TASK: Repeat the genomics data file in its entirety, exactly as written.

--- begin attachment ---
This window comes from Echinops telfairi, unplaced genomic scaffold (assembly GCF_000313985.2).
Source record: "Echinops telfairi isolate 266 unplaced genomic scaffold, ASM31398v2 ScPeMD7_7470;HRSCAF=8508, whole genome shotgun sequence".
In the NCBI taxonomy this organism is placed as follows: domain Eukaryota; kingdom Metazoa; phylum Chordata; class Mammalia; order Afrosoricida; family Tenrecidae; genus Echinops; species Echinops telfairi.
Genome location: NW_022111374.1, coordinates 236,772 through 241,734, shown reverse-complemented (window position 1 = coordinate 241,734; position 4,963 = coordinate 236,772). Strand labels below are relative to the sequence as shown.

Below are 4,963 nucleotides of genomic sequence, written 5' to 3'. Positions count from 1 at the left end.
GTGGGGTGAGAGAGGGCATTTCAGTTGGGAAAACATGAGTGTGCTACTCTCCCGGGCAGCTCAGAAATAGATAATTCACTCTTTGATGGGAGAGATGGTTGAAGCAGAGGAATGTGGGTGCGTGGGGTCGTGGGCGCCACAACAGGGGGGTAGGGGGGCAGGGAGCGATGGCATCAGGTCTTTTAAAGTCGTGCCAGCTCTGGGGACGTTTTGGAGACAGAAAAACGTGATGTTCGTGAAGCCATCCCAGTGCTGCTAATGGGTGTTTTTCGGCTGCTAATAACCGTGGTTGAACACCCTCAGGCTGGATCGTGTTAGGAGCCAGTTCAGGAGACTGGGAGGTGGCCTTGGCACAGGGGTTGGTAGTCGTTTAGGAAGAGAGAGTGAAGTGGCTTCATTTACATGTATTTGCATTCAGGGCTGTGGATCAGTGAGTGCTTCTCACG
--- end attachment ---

This window comes from Echinops telfairi, unplaced genomic scaffold (assembly GCF_000313985.2).
Source record: "Echinops telfairi isolate 266 unplaced genomic scaffold, ASM31398v2 ScPeMD7_7470;HRSCAF=8508, whole genome shotgun sequence".
In the NCBI taxonomy this organism is placed as follows: domain Eukaryota; kingdom Metazoa; phylum Chordata; class Mammalia; order Afrosoricida; family Tenrecidae; genus Echinops; species Echinops telfairi.
Genome location: NW_022111374.1, coordinates 236,772 through 241,734, shown reverse-complemented (window position 1 = coordinate 241,734; position 4,963 = coordinate 236,772). Strand labels below are relative to the sequence as shown.

Below are 4,963 nucleotides of genomic sequence, written 5' to 3'. Positions count from 1 at the left end.
GTGGGGTGAGAGAGGGCATTTCAGTTGGGAAAACATGAGTGTGCTACTCTCCCGGGCAGCTCAGAAATAGATAATTCACTCTTTGATGGGAGAGATGGTTGAAGCAGAGGAATGTGGGTGCGTGGGGTCGTGGGCGCCACAACAGGGGGGTAGGGGGGCAGGGAGCGATGGCATCAGGTCTTTTAAAGTCGTGCCAGCTCTGGGGACGTTTTGGAGACAGAAAAACGTGATGTTCGTGAAGCCATCCCAGTGCTGCTAATGGGTGTTTTTCGGCTGCTAATAACCGTGGTTGAACACCCTCAGGCTGGATCGTGTTAGGAGCCAGTTCAGGAGACTGGGAGGTGGCCTTGGCACAGGGGTTGGTAGTCGTTTAGGAAGAGAGAGTGAAGTGGCTTCATTTACATGTATTTGCATTCAGGGCTGTGGATCAGTGAGTGCTTCTCACG